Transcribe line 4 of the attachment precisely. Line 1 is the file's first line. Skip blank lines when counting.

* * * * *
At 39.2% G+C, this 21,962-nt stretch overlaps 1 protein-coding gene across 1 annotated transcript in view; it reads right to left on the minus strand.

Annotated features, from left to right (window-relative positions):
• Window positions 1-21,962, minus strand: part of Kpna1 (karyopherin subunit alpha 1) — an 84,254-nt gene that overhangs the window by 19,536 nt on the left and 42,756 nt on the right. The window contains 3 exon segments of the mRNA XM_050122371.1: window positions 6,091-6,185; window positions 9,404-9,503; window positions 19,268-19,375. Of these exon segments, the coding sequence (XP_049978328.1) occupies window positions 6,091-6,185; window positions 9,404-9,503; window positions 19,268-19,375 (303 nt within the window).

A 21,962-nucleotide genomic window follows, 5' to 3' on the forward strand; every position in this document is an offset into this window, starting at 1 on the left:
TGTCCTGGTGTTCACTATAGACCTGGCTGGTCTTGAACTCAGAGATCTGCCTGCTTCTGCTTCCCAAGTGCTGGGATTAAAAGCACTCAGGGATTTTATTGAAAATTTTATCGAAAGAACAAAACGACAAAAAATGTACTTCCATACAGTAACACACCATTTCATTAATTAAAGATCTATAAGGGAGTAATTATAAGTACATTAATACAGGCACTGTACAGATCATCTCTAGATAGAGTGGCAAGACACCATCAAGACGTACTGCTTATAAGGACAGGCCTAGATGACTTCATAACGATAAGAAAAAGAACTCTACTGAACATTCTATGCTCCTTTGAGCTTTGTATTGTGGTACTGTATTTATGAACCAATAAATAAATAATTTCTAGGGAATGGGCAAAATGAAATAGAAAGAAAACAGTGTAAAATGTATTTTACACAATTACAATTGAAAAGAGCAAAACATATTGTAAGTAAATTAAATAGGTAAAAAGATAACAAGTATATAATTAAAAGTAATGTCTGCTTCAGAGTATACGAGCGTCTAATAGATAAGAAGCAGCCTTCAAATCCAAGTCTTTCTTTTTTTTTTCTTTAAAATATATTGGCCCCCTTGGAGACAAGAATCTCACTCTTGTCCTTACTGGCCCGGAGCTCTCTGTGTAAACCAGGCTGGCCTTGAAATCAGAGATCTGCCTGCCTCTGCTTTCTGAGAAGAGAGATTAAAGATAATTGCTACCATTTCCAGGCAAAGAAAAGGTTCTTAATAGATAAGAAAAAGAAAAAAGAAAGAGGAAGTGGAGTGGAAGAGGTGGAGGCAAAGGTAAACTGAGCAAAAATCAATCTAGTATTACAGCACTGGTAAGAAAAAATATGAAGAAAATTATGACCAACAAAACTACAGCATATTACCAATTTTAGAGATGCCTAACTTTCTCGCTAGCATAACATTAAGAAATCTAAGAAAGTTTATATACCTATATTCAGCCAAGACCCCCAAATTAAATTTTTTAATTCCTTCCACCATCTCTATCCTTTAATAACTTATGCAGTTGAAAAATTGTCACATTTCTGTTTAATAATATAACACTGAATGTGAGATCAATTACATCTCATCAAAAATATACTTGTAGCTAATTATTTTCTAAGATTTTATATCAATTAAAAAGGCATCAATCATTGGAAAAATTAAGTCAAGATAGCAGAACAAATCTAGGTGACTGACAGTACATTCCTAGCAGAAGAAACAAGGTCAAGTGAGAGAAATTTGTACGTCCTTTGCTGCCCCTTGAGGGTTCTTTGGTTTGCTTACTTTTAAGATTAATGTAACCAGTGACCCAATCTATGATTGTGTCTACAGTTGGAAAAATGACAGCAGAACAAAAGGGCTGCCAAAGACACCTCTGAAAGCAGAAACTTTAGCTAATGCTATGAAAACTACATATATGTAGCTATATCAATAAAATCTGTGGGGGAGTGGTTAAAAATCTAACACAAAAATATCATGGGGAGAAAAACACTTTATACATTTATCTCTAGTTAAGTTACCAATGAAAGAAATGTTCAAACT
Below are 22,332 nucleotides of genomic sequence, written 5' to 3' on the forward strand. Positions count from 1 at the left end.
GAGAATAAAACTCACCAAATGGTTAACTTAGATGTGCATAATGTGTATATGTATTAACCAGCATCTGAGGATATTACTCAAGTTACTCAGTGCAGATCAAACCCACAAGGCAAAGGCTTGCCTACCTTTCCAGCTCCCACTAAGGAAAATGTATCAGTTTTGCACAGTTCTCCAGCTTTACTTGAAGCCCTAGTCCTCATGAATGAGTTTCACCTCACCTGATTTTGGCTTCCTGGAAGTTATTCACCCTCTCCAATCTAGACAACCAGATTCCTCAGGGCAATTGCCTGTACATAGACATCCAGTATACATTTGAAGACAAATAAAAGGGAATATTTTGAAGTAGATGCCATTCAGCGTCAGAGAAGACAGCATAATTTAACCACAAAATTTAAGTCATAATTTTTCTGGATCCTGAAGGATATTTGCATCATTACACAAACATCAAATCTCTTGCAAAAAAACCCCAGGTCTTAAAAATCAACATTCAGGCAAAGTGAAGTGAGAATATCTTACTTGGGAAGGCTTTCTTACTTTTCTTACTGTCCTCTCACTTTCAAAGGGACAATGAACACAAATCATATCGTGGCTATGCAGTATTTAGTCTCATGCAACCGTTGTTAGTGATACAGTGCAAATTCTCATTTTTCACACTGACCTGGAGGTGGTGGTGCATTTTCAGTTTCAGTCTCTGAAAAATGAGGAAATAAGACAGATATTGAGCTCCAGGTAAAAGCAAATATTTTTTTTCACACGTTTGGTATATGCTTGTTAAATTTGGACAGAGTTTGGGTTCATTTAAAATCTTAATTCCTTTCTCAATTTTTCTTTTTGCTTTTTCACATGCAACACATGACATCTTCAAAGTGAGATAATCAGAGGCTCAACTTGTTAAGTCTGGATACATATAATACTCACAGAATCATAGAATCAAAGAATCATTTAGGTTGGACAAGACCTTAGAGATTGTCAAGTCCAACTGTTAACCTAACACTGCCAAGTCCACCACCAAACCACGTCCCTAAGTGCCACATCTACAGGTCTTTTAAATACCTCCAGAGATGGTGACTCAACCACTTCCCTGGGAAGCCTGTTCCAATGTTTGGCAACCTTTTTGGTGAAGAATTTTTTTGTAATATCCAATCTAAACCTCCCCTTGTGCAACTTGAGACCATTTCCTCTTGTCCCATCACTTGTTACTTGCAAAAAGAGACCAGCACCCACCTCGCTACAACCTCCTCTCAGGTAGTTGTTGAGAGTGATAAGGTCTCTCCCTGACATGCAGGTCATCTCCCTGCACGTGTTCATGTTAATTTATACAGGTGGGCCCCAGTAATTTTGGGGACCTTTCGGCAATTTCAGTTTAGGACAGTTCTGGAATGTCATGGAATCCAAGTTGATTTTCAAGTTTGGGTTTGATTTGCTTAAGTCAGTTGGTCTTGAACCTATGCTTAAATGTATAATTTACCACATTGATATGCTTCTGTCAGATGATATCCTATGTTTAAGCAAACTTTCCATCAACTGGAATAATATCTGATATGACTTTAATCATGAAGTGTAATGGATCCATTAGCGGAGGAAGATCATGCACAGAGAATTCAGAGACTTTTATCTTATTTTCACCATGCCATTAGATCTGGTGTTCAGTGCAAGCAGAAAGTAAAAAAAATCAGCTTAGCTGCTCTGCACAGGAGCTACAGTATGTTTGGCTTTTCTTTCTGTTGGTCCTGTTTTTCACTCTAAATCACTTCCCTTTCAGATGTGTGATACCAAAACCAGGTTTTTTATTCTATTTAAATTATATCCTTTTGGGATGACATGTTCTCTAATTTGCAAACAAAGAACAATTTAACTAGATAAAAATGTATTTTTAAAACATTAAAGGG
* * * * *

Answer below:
A 21,962-nucleotide genomic window follows, 5' to 3' on the forward strand; every position in this document is an offset into this window, starting at 1 on the left: